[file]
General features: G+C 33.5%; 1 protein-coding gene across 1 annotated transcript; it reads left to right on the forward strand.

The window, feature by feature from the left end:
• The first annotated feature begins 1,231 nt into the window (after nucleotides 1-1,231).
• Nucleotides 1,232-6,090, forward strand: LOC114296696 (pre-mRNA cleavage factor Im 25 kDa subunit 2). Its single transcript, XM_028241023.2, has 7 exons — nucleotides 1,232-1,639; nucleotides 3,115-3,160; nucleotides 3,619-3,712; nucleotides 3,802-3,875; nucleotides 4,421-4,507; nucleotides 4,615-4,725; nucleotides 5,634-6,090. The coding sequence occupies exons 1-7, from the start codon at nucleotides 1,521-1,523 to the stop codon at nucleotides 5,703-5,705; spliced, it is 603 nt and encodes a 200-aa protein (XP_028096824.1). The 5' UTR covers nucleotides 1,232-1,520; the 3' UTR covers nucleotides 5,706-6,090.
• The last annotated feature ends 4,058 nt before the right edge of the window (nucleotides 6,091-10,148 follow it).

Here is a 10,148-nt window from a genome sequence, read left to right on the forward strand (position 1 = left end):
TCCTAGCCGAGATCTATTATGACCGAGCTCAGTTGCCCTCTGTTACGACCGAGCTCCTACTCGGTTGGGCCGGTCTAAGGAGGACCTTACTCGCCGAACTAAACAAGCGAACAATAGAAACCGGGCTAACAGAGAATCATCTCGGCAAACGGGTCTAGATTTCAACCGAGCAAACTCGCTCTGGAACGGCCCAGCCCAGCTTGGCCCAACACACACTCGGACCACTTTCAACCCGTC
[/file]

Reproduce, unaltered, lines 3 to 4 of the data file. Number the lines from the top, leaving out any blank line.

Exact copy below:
• The first annotated feature begins 1,231 nt into the window (after nucleotides 1-1,231).
• Nucleotides 1,232-6,090, forward strand: LOC114296696 (pre-mRNA cleavage factor Im 25 kDa subunit 2). Its single transcript, XM_028241023.2, has 7 exons — nucleotides 1,232-1,639; nucleotides 3,115-3,160; nucleotides 3,619-3,712; nucleotides 3,802-3,875; nucleotides 4,421-4,507; nucleotides 4,615-4,725; nucleotides 5,634-6,090. The coding sequence occupies exons 1-7, from the start codon at nucleotides 1,521-1,523 to the stop codon at nucleotides 5,703-5,705; spliced, it is 603 nt and encodes a 200-aa protein (XP_028096824.1). The 5' UTR covers nucleotides 1,232-1,520; the 3' UTR covers nucleotides 5,706-6,090.